• Juniors may find it difficult to get into katas -- the code requirements can be a little esoteric and the TDD cadence hasn't taken hold yet.
  • Code katas aren't necessarily fun by nature -- Katarai tries to change this perception a little.
  • Katarai also times your attempts -- which leads us to where we are with this article. More on that later. 
(and probably others).

I gladly postulate the code katas are beneficial for programmers of any level. You could use them to familiarise yourself with a new language, you can use them just as part of the rhythm of your coding day, you can use them to keep your keyboard and tooling skills tip-top... Basically, you can use them for the same reasons martial artists do:  

"The basic goal of kata is to preserve and transmit proven techniques and to practice self-defence. By practicing in a repetitive manner the learner develops the ability to execute those techniques and movements in a natural, reflex-like manner."

Replace "self-defence" with "the skill you aim to master" and you can see how the concept applies to code (:

Recently, there was a challenge at work to complete the String Kata (yes, I really did just push you off to Google there -- there are too many great links to follow!) in under 17 minutes. The challenge isn't all that foreign to us: a few months back, a requirement was put forth that all developers should be able to complete the String Kata in 20 minutes or less to demonstrate proficiency in their programming environment. The original "20 minutes" requirement could be met in any language and environment of choice. The 17-minute challenge was done as part of internal testing for Katarai, so had to be in C#, using Visual Studio, though addons and extensions which facilitate production are also allowed.

I had already been testing out Katarai (that whole "dog in the race" thing), so I ran a quickie and submitted my time for the competition: 13:48. I thought that was a reasonable time; it was certainly well under the required 17 minutes and one of the fastest times I had recorded. I was quite pleased with myself.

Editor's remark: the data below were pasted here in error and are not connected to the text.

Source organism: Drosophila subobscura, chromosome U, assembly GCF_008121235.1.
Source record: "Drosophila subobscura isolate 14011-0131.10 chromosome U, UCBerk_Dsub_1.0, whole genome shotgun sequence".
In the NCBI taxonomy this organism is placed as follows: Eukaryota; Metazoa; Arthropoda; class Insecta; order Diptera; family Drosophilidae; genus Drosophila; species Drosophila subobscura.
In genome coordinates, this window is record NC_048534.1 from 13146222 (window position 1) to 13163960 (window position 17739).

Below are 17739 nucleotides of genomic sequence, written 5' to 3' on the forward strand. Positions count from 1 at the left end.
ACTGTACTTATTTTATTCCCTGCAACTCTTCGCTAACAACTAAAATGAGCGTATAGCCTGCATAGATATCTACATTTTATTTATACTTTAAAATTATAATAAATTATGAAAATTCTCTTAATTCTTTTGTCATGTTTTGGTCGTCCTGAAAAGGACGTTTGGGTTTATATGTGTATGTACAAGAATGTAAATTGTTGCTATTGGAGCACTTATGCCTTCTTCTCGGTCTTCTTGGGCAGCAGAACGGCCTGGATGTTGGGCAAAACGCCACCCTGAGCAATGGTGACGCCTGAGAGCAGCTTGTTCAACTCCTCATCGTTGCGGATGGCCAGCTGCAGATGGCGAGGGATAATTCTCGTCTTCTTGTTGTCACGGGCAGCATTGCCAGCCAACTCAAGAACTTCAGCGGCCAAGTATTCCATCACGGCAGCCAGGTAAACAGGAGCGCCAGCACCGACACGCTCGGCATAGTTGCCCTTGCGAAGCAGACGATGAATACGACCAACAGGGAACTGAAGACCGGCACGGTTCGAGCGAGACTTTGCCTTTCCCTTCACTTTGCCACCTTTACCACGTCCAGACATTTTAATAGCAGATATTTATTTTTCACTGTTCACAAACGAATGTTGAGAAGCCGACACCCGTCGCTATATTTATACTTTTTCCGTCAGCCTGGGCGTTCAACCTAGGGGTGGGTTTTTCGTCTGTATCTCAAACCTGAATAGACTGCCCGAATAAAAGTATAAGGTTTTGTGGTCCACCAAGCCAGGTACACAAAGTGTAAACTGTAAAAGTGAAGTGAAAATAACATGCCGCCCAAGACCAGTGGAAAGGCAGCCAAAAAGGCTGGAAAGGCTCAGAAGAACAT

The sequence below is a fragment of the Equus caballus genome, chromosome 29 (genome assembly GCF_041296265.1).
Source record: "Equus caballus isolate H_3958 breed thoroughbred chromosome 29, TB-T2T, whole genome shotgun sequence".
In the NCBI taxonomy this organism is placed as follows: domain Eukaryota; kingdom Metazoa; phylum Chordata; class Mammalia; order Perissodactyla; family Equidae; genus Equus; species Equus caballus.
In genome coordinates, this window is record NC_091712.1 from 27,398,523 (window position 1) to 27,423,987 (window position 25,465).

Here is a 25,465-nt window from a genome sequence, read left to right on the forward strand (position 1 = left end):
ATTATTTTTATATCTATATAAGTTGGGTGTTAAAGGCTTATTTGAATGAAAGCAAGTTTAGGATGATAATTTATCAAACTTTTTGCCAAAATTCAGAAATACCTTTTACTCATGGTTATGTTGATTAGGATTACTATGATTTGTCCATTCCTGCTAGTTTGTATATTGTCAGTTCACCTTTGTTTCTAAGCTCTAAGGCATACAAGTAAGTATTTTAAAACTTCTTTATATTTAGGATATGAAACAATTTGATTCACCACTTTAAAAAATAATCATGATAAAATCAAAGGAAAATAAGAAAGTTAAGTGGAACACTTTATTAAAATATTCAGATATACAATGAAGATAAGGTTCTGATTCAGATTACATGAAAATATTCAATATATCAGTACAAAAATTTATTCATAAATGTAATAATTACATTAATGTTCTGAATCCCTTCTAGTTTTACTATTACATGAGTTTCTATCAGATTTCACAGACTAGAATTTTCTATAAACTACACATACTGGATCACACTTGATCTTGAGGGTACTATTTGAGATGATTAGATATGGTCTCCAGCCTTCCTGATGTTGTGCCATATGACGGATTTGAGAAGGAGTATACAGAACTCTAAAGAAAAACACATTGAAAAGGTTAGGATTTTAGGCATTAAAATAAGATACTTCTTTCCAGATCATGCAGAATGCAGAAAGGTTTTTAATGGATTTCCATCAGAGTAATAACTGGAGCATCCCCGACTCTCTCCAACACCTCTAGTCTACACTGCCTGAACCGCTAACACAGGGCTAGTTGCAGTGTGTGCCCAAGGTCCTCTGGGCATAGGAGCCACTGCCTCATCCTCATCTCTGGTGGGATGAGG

It wasn't long until Peter Wiles replied to the mail thread to the effect that he had completed in 12:44.

The time was a challenge. The little smiley-face at the end of the email was just plain infuriating.

Read more in part 2

Tuesday, 14 April 2015

RequireJS + AngularJS + A different spin

I keep on meaning to post this tutorial here -- it's been on github for a while and I somehow didn't manage to add it here...
Anyways, this was part of a discovery mission for using RequireJS and Angular to build a simple app. Angular because I like it as an MVC framework for Javascript and RequireJS because, really, who wants to maintain script tag spam in your SPA? Not me, not after I had a page with 20 inclusions and realised it was indicative of something horribly wrong.
The method I chose also makes this code easier (for me) to test: Angular has some great mocking and testing functionality, but in the face of Karma+Jasmine, it just seems like far too much effort to figure out another mocking framework -- not to mention that I find the concept of having to $apply to get Angular to run its magic a little counter-intuitive and a little out-of-place in a test (imo).
So I flipped this a little on it's head: the controller module in this project doesn't actually register a controller -- it returns the configuration which can be used to register a controller -- which is consumed by app.js so that routing can work with the configured controller. This frees me up to test the controller in a simpler way: test that the array has the correct dependencies, in the correct order (typically, just '$scope') and then test that the scope passed in is modified in the expected way (properties and methods added and the methods work as expected). I must point out the obvious here: that I'm not inclined to use Angular factories and services -- but who needs them if you have RequireJS and go the prototypical route?